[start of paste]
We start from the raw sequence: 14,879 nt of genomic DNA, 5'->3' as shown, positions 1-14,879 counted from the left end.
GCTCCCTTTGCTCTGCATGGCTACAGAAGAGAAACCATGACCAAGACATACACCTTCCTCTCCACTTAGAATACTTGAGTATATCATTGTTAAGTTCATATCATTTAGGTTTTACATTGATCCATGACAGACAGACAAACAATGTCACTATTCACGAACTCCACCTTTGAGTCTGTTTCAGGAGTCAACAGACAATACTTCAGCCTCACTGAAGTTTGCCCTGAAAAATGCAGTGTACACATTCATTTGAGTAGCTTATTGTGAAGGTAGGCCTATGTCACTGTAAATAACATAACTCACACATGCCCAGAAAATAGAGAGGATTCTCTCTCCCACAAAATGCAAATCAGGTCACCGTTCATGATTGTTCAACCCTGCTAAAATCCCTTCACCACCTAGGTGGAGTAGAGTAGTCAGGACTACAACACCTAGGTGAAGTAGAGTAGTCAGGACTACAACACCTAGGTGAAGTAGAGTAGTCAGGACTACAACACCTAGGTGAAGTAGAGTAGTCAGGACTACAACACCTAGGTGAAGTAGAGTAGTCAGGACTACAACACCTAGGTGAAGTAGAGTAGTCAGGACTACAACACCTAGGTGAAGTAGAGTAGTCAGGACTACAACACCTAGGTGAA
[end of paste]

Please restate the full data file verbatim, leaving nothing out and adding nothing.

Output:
We start from the raw sequence: 14,879 nt of genomic DNA, 5'->3' as shown, positions 1-14,879 counted from the left end.
GCTCCCTTTGCTCTGCATGGCTACAGAAGAGAAACCATGACCAAGACATACACCTTCCTCTCCACTTAGAATACTTGAGTATATCATTGTTAAGTTCATATCATTTAGGTTTTACATTGATCCATGACAGACAGACAAACAATGTCACTATTCACGAACTCCACCTTTGAGTCTGTTTCAGGAGTCAACAGACAATACTTCAGCCTCACTGAAGTTTGCCCTGAAAAATGCAGTGTACACATTCATTTGAGTAGCTTATTGTGAAGGTAGGCCTATGTCACTGTAAATAACATAACTCACACATGCCCAGAAAATAGAGAGGATTCTCTCTCCCACAAAATGCAAATCAGGTCACCGTTCATGATTGTTCAACCCTGCTAAAATCCCTTCACCACCTAGGTGGAGTAGAGTAGTCAGGACTACAACACCTAGGTGAAGTAGAGTAGTCAGGACTACAACACCTAGGTGAAGTAGAGTAGTCAGGACTACAACACCTAGGTGAAGTAGAGTAGTCAGGACTACAACACCTAGGTGAAGTAGAGTAGTCAGGACTACAACACCTAGGTGAAGTAGAGTAGTCAGGACTACAACACCTAGGTGAAGTAGAGTAGTCAGGACTACAACACCTAGGTGAA